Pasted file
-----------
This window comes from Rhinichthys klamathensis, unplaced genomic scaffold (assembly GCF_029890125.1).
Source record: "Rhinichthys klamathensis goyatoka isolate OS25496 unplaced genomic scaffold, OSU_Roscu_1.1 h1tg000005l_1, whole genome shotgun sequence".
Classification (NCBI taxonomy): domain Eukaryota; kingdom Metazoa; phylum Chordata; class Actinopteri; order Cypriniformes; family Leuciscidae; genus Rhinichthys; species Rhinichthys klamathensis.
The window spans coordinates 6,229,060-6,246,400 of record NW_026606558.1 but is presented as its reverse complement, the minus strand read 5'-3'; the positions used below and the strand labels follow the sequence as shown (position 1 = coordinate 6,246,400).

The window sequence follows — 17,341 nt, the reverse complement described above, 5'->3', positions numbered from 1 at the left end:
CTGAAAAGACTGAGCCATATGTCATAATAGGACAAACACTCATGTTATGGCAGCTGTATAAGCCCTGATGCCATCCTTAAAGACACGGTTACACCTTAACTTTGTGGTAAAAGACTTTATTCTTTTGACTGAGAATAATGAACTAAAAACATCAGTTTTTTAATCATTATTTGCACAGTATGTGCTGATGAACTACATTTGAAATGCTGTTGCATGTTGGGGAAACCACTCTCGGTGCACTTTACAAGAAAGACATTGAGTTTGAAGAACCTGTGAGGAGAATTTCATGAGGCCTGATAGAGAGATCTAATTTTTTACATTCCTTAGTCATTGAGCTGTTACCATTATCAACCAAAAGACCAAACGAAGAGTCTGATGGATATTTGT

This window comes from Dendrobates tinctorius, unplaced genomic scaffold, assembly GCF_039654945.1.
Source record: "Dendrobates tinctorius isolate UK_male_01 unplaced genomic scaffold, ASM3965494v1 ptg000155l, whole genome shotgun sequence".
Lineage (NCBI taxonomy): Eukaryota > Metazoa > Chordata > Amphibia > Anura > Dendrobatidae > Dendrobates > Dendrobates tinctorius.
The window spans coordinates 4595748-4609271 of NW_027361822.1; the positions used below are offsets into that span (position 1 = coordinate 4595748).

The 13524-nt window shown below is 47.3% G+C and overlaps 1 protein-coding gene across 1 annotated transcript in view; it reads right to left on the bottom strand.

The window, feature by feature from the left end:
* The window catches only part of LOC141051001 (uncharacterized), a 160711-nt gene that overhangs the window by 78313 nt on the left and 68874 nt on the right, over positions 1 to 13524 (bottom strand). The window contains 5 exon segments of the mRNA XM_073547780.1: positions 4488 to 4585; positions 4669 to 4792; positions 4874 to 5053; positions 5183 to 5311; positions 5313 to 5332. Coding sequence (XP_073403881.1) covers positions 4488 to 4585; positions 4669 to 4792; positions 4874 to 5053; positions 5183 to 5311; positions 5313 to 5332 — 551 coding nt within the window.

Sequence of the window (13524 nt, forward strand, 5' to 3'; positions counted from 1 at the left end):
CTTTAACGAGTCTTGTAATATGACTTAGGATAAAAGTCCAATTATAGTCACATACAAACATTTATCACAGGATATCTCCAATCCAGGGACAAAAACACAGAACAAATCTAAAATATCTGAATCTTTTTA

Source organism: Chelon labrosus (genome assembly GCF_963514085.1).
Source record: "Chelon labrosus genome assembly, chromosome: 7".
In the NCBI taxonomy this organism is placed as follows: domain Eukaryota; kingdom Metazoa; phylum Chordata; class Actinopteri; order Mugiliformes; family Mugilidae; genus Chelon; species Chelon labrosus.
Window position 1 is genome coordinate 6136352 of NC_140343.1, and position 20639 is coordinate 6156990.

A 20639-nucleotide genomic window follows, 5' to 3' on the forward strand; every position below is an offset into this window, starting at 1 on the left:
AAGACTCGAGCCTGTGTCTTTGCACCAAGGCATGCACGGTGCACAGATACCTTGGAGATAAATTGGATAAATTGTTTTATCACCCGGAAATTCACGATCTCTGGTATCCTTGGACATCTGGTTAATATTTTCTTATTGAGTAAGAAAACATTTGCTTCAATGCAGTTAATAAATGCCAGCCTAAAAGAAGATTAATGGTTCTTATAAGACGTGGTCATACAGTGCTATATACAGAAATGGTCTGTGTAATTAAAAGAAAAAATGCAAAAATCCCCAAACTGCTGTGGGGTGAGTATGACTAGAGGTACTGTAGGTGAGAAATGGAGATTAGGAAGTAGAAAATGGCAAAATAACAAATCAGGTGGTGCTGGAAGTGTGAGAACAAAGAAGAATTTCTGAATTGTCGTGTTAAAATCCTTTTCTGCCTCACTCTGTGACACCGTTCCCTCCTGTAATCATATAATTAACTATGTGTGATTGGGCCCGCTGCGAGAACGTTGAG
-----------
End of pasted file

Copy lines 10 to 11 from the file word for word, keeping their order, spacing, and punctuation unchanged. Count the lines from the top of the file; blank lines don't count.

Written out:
The window spans coordinates 4595748-4609271 of NW_027361822.1; the positions used below are offsets into that span (position 1 = coordinate 4595748).

The 13524-nt window shown below is 47.3% G+C and overlaps 1 protein-coding gene across 1 annotated transcript in view; it reads right to left on the bottom strand.